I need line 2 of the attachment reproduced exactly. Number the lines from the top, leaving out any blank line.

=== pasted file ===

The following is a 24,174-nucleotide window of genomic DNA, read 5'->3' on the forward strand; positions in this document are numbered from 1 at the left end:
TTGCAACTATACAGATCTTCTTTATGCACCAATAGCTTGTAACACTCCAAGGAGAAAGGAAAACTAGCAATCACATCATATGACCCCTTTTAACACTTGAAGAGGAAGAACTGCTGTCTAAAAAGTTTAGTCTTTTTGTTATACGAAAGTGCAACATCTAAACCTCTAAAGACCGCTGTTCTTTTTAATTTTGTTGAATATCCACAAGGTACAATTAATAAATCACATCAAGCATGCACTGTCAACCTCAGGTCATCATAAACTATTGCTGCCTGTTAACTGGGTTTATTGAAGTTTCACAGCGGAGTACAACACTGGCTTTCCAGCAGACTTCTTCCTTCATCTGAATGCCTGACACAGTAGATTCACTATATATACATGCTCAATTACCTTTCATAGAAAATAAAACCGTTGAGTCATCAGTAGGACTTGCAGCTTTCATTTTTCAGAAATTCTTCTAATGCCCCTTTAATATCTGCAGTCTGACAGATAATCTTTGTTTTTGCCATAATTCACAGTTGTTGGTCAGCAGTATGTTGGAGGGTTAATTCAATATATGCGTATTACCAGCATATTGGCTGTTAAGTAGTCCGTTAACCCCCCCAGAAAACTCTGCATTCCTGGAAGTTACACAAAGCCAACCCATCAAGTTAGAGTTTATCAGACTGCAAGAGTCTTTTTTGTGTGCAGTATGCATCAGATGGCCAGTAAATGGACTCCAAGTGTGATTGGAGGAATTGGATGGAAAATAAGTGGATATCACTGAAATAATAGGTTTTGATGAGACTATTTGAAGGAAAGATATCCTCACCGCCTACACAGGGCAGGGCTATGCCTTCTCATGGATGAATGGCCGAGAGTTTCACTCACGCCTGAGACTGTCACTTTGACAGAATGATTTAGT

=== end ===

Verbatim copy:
TTGCAACTATACAGATCTTCTTTATGCACCAATAGCTTGTAACACTCCAAGGAGAAAGGAAAACTAGCAATCACATCATATGACCCCTTTTAACACTTGAAGAGGAAGAACTGCTGTCTAAAAAGTTTAGTCTTTTTGTTATACGAAAGTGCAACATCTAAACCTCTAAAGACCGCTGTTCTTTTTAATTTTGTTGAATATCCACAAGGTACAATTAATAAATCACATCAAGCATGCACTGTCAACCTCAGGTCATCATAAACTATTGCTGCCTGTTAACTGGGTTTATTGAAGTTTCACAGCGGAGTACAACACTGGCTTTCCAGCAGACTTCTTCCTTCATCTGAATGCCTGACACAGTAGATTCACTATATATACATGCTCAATTACCTTTCATAGAAAATAAAACCGTTGAGTCATCAGTAGGACTTGCAGCTTTCATTTTTCAGAAATTCTTCTAATGCCCCTTTAATATCTGCAGTCTGACAGATAATCTTTGTTTTTGCCATAATTCACAGTTGTTGGTCAGCAGTATGTTGGAGGGTTAATTCAATATATGCGTATTACCAGCATATTGGCTGTTAAGTAGTCCGTTAACCCCCCCAGAAAACTCTGCATTCCTGGAAGTTACACAAAGCCAACCCATCAAGTTAGAGTTTATCAGACTGCAAGAGTCTTTTTTGTGTGCAGTATGCATCAGATGGCCAGTAAATGGACTCCAAGTGTGATTGGAGGAATTGGATGGAAAATAAGTGGATATCACTGAAATAATAGGTTTTGATGAGACTATTTGAAGGAAAGATATCCTCACCGCCTACACAGGGCAGGGCTATGCCTTCTCATGGATGAATGGCCGAGAGTTTCACTCACGCCTGAGACTGTCACTTTGACAGAATGATTTAGT